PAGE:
Car passing carA new study finds almost two-thirds of people injured or killed in crashes involving a teen driver are people -other- than the teen behind the wheel.

Rose White, traffic safety director at AAA-Iowa, says we’re now in what’s considered the “100 Deadliest Days,” the period between Memorial Day and Labor Day when teen crash fatalities historically climb. Kids are out of school, White says, and often have access to vehicles.

“As a result, we always see a big increase in crashes and, unfortunately, fatalities and injuries involving young teen drivers,” White says. “Looking at stats over two decades, we are noticing that in those fatality crashes, it’s usually a person in the other vehicle or possibly a passenger that’s killed in the car crash.”

Since teens spend more time behind the wheel during the summer than any other season, White is reminding everyone, including drivers, pedestrians and bicyclists, to be mindful when sharing the roads with young drivers.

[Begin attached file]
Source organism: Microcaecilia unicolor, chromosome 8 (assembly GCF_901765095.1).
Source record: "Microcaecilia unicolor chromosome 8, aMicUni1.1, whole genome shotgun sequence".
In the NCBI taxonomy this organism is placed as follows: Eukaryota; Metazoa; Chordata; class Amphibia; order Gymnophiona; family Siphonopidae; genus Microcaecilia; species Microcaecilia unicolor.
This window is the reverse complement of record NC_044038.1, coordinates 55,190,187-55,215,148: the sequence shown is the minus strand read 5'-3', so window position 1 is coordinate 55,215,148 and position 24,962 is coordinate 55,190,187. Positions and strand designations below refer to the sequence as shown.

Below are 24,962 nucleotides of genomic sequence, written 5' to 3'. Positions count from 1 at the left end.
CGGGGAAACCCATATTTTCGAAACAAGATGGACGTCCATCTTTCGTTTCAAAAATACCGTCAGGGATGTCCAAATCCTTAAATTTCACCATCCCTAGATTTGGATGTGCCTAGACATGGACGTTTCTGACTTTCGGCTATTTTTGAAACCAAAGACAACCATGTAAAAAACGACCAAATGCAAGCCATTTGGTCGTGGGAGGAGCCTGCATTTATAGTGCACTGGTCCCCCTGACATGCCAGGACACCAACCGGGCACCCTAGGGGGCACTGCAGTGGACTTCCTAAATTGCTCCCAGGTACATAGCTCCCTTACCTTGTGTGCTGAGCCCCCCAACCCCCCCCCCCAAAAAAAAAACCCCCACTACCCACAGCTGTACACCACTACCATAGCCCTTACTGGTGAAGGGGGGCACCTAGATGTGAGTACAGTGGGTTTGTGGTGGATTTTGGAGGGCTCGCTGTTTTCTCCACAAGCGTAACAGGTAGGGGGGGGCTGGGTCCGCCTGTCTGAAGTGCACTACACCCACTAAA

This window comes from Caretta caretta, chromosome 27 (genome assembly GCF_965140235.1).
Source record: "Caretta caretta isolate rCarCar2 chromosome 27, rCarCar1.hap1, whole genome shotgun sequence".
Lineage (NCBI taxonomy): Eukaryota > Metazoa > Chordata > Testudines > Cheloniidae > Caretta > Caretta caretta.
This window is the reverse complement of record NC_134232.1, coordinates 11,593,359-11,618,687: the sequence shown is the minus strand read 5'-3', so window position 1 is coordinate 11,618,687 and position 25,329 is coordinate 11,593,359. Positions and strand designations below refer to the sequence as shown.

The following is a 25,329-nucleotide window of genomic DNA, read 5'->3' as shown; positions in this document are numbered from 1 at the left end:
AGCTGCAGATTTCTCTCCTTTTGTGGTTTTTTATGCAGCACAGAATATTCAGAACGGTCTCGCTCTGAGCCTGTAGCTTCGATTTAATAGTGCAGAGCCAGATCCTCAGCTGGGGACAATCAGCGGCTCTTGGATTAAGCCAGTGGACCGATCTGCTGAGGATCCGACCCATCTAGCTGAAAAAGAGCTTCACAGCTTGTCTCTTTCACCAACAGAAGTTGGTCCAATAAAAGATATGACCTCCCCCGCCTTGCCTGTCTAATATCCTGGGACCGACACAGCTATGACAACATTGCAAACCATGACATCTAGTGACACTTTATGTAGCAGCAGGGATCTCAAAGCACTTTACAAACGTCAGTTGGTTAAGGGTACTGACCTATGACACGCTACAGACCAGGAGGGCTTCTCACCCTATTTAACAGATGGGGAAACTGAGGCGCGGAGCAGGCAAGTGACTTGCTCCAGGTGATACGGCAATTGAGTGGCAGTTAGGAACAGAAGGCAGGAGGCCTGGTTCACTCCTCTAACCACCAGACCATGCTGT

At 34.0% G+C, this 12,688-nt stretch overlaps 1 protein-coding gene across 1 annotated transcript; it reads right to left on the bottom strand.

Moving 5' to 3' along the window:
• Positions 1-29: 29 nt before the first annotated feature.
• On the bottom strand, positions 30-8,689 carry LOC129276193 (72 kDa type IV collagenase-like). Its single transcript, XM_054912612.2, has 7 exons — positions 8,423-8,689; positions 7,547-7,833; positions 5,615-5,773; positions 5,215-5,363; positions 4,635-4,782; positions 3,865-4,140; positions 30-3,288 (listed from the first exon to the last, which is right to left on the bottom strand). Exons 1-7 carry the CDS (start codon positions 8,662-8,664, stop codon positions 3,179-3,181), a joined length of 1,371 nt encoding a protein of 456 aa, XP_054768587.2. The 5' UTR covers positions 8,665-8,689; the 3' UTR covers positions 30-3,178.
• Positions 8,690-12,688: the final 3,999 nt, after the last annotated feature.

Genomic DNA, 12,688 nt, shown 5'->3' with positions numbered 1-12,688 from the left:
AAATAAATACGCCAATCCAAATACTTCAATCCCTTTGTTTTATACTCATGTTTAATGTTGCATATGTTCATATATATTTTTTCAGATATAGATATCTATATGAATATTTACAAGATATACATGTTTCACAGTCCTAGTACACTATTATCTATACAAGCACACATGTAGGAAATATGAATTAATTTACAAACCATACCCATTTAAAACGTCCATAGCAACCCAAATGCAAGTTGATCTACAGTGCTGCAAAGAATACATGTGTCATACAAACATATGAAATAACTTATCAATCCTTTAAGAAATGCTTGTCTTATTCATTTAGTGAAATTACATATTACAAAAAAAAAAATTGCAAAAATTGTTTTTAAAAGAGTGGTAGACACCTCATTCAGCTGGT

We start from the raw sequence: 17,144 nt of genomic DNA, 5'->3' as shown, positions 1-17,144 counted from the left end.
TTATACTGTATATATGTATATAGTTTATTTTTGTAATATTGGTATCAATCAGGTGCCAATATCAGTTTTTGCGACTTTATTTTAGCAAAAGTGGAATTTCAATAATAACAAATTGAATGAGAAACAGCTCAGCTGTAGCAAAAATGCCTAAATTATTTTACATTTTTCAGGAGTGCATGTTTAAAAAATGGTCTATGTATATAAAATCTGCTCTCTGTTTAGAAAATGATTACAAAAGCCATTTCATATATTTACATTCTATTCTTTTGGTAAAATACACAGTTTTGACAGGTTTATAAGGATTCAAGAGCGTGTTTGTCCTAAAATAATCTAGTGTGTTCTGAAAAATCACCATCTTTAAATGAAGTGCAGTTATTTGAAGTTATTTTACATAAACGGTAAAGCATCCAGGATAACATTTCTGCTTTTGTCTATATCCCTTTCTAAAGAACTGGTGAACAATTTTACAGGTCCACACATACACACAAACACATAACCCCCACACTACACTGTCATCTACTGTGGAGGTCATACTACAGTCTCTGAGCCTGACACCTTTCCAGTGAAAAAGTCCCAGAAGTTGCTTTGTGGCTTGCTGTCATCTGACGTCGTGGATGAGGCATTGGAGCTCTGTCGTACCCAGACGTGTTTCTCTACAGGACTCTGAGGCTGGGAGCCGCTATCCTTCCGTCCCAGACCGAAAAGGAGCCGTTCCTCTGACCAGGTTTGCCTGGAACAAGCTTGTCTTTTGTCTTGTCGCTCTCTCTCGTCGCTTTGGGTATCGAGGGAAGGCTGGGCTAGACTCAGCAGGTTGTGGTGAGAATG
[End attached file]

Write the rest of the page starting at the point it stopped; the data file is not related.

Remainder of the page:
“Driving is the most dangerous activity a teen will undertake,” White says. “What that means is, they need to have practice time behind the wheel. So, we encourage parents to spend more time with their teenager. Some helpful tools are available at the website”

While great strides are being made to improve driver safety, motor vehicle crashes remain the leading cause of death for drivers between the ages of 15 and 19.

“In Iowa, the most current statistics available which are gathered from the year 2013, that year 27 fatalities were reported in which a teen driver was at fault,” White says. “In those situations, 11 teen drivers died, seven passengers died and nine occupants of other vehicles.”

Nationwide in 2013, the AAA report found teen driver-involved crashes claimed nearly 3,000 lives and injured 371,000 people. Crash rates for teens are higher than any other age group. White says keeping teen drivers safe is the shared responsibility of parents, policy makers, other motorists and the teens themselves.